The objective of this study was to explore two aspects not investigated in a 2.5-year controlled evaluation of an 8-lesson media literacy program. First, the impact of the program on over-evaluation of shape and weight. Second, an examination of the program effects by participant baseline risk of developing an eating disorder. Grade 8 students (N=540, mean age=13.62 years) were assessed at baseline, post-program, 6-month, and 2.5-year follow-up. Controlling for baseline observations, linear mixed model analyses revealed a main effect for group, favouring media literacy, and a group × risk interaction, where high-risk media literacy participants had significantly lower over-evaluation scores than high-risk control participants. Both high-risk media literacy girls and boys, and low-risk media literacy girls scored significantly lower at 2.5-year follow-up than controls. Media literacy can have a lasting, beneficial impact in reducing the core cognitive component of eating disorders in both high- and low-risk young adolescents.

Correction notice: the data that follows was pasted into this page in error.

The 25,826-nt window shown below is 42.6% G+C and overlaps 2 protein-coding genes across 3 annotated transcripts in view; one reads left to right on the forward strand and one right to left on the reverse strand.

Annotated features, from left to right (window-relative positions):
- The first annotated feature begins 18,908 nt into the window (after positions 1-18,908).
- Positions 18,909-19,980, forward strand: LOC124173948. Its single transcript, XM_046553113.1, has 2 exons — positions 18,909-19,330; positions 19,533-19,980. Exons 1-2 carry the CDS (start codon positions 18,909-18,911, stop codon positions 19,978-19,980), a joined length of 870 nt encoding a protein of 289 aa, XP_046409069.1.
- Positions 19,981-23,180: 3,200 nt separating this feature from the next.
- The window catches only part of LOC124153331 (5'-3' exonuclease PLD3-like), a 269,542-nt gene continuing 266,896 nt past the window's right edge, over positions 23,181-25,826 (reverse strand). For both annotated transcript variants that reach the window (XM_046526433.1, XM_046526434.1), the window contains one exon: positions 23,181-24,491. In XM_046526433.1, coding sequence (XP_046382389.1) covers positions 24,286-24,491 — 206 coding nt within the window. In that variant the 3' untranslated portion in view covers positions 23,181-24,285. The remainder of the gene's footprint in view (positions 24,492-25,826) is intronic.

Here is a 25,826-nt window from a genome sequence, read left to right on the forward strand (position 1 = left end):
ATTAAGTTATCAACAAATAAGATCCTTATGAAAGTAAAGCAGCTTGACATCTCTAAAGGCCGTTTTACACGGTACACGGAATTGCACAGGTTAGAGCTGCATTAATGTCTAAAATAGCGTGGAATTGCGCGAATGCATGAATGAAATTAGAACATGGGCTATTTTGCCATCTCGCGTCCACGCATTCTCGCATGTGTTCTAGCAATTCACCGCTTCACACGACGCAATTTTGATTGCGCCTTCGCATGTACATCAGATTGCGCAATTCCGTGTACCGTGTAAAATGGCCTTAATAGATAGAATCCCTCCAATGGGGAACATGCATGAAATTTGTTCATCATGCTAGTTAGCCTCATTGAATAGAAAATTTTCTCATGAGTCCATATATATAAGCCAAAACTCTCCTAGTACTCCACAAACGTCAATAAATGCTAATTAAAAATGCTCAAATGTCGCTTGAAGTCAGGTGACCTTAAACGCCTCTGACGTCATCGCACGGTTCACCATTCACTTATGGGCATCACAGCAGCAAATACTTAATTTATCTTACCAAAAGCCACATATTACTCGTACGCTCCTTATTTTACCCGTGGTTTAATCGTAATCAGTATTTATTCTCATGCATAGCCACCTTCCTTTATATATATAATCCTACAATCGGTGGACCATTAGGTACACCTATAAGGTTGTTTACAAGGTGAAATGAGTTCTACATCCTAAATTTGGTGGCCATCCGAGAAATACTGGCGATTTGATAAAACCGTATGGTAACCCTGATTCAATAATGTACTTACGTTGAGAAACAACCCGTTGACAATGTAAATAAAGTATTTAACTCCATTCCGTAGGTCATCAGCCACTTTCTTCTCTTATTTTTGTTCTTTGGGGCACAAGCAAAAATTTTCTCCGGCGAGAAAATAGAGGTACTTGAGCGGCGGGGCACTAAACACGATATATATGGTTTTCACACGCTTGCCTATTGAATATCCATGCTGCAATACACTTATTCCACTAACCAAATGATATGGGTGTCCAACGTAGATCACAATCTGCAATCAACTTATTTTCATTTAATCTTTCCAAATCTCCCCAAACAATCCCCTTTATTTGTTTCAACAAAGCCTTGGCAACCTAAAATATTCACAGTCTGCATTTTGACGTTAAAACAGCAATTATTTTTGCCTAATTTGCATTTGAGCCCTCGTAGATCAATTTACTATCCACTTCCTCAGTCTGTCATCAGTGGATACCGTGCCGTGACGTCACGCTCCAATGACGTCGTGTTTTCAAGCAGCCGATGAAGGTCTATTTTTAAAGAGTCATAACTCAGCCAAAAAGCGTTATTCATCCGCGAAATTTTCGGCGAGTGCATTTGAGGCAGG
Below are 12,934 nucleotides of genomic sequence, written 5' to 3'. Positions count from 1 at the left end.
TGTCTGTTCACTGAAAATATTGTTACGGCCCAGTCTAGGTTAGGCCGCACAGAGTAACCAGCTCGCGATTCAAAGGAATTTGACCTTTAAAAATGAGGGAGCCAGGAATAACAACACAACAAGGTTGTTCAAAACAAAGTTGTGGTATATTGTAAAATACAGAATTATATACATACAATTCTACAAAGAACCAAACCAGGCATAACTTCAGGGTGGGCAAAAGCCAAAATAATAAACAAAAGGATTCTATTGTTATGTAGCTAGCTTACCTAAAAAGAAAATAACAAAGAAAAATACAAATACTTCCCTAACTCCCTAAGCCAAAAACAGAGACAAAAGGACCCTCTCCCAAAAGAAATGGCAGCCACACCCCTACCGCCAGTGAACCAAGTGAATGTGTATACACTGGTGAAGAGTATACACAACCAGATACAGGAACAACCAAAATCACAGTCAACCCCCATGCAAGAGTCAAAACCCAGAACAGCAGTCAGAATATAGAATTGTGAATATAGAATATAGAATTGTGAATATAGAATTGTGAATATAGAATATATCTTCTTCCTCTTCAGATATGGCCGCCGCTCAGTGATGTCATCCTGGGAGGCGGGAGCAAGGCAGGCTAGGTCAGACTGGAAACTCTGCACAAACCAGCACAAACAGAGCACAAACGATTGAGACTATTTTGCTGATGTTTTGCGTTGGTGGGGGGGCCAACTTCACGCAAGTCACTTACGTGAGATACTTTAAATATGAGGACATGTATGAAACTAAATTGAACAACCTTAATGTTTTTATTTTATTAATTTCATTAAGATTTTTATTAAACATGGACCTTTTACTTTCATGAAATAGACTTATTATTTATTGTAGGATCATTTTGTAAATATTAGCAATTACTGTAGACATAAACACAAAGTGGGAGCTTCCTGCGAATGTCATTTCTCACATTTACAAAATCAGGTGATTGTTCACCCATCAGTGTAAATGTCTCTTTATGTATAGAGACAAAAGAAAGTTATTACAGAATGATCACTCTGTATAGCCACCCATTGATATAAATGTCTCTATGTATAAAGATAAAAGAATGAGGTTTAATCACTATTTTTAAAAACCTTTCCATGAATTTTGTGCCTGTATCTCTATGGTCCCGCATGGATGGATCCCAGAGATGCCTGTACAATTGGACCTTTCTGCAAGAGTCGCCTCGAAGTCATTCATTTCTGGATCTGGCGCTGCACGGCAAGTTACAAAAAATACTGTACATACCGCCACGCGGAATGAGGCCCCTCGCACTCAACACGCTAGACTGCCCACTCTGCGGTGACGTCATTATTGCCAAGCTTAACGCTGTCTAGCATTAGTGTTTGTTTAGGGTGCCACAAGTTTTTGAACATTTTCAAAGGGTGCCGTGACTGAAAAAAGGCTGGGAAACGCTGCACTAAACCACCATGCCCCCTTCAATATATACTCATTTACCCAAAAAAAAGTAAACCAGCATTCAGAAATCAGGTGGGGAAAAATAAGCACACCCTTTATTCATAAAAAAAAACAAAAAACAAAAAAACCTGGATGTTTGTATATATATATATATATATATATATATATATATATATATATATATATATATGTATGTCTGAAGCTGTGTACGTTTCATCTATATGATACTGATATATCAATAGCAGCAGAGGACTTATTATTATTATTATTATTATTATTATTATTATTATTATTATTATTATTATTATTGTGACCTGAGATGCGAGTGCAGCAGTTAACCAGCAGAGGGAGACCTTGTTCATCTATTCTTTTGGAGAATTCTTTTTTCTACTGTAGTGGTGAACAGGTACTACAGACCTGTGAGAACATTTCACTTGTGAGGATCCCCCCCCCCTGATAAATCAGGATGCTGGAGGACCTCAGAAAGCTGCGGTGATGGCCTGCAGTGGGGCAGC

- Eating disorders
- over-evaluation of shape and weight
- risk factors